Witnessing a loved one suffering from addiction makes you feel powerless, but you’re not alone. More than 20 million people in the United States suffer from substance addiction. Many cannot kick their habit by themselves and need help from a professional.
Talking to your loved one about getting help for their addiction is never easy. Get some great at advice on how to convince someone to go to rehab below.
Before you talk your loved one about entering into an addiction recovery program, take a look at these 5 tips to make the conversation a little easier.
The first thing you need to do is to learn as much as you can about the disease of addiction and your loved one’s particular habit.
You can attend a local support group for the friends or family of addicted persons. You can also contact a treatment center to get literature or search for resources online.
It’s a fallacy that someone needs to “hit rock bottom” before they decide to sober up. Although it does usually take a few painful lessons to encourage them to seek help, don’t wait too long.
You want you loved one to have a life to come back to. Don’t wait for them to irreversibly destroy their health or their chance at a fresh start.
Can you force someone to go to rehab? Technically yes, but it’s difficult and takes time.
Involuntary commitment only occurs through a court order when the person proves a danger to themselves or others. Currently, 38 U.S. states permit at least one type of involuntary commitment.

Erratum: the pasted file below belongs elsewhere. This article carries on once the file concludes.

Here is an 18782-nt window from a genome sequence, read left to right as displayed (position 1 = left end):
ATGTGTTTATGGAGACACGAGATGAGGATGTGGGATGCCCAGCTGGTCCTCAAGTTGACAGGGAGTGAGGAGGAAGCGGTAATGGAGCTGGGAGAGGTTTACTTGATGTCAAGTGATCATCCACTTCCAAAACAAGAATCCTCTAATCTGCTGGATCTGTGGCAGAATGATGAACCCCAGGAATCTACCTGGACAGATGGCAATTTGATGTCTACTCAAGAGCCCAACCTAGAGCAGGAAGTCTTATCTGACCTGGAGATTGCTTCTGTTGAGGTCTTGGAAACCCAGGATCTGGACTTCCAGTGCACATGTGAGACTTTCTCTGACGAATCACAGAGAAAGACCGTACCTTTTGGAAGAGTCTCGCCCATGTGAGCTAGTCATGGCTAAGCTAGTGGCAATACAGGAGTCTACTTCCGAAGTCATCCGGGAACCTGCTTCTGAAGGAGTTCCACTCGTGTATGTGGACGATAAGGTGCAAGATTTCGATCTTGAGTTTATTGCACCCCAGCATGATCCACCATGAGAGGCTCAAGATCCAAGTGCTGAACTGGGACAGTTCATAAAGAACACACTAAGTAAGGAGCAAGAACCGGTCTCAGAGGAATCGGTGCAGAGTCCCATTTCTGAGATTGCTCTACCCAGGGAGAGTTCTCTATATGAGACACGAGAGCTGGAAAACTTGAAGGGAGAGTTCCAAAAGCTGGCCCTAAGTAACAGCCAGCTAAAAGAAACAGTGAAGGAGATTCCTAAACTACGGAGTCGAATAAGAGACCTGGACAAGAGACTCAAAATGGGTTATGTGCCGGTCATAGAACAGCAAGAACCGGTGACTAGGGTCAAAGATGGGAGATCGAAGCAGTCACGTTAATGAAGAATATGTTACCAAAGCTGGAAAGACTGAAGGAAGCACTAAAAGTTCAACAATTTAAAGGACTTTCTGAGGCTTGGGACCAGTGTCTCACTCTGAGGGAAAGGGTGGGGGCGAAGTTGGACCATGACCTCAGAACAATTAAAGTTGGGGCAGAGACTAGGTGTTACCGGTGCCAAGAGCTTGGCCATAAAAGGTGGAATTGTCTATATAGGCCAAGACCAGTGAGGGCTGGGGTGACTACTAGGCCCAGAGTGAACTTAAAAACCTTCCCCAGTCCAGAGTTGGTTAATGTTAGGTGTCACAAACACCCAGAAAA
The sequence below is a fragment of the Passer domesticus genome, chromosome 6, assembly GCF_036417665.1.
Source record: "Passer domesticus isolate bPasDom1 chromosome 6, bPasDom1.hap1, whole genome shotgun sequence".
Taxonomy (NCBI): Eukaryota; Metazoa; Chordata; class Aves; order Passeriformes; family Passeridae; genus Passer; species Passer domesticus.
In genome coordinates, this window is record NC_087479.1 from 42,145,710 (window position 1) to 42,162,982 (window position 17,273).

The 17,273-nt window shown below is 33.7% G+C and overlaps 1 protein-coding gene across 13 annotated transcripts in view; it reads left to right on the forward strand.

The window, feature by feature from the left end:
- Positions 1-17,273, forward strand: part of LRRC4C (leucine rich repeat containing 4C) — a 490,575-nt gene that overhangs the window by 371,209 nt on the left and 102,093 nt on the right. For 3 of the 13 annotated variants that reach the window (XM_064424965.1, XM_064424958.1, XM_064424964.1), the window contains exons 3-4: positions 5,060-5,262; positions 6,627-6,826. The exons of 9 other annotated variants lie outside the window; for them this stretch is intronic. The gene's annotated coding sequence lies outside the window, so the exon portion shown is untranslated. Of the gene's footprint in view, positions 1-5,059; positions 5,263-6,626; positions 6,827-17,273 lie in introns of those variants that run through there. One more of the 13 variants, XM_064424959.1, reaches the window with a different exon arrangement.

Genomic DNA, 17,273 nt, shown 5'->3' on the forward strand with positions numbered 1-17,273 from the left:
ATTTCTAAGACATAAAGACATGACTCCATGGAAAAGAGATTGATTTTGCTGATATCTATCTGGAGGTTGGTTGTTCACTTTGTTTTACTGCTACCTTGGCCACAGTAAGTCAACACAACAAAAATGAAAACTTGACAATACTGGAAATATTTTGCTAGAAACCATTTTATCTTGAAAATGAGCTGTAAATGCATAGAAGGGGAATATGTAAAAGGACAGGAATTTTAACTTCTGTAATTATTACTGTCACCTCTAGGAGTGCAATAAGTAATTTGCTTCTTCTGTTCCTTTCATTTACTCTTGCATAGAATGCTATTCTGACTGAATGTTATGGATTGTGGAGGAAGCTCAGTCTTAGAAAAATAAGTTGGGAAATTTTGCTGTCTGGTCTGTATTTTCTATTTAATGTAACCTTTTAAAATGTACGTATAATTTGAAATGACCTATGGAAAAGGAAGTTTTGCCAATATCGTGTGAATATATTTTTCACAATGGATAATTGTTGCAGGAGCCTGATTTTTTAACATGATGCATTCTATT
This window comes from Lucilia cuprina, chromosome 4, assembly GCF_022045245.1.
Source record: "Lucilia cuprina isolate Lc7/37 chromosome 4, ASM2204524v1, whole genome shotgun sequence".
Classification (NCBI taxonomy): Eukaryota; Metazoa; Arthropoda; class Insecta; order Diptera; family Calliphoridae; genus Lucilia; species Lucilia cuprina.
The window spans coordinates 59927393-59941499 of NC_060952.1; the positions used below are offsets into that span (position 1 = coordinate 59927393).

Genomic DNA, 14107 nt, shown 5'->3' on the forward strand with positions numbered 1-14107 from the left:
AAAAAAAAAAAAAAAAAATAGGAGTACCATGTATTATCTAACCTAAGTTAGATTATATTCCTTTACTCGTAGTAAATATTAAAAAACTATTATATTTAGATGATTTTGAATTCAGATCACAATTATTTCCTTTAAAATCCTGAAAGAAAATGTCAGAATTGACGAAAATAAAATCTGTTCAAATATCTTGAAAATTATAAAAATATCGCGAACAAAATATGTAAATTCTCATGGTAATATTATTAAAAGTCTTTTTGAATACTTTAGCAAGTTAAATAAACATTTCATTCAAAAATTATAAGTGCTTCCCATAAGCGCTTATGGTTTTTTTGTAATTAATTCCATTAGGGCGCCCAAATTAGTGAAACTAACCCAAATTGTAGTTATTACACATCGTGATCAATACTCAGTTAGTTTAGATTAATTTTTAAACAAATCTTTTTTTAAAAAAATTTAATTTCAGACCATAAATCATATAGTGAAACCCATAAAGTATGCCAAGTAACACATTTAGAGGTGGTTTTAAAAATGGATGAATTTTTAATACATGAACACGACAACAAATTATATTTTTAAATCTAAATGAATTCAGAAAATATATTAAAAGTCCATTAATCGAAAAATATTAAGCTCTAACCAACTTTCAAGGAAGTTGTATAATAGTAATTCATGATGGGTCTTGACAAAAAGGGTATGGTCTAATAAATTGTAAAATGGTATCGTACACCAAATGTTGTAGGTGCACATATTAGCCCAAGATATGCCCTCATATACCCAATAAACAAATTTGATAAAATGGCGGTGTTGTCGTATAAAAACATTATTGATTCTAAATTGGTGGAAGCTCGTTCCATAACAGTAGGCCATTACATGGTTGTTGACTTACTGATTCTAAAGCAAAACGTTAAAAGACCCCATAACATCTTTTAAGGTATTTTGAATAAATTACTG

Your best bet is to plan an intervention. Do not enter into this lightly, however, since you can end up doing more harm than good if you don’t approach it right.
You need to prepare to move quickly if you succeed in your intervention. So be in contact with addiction treatment center before your loved one agrees.
Never place blame or openly judge your loved one for their addiction. When discussing how their addiction has affected your life and theirs, always speak using “I” instead of “you.”
They probably already feel ashamed enough as it is. Avoid escalating the situation or making them feel defensive by attacking them.
Finally, if you don’t feel comfortable holding an intervention yourself, contact a professional.
Your emotional investment makes it difficult to separate the disease from the person. A professional can help coordinate the intervention so everyone stays calm and remains nonjudgmental.
Although every situation is different, these tips should give you a good idea about how to convince someone to go to rehab. During the intervention, you need to share how much you care for your loved one and why you want them to get help. Their addiction negatively affects both them and you.
Finding a great addiction recovery program is another important step to take before discussing rehab with your loved one. If you need help finding a rehab, we can help.
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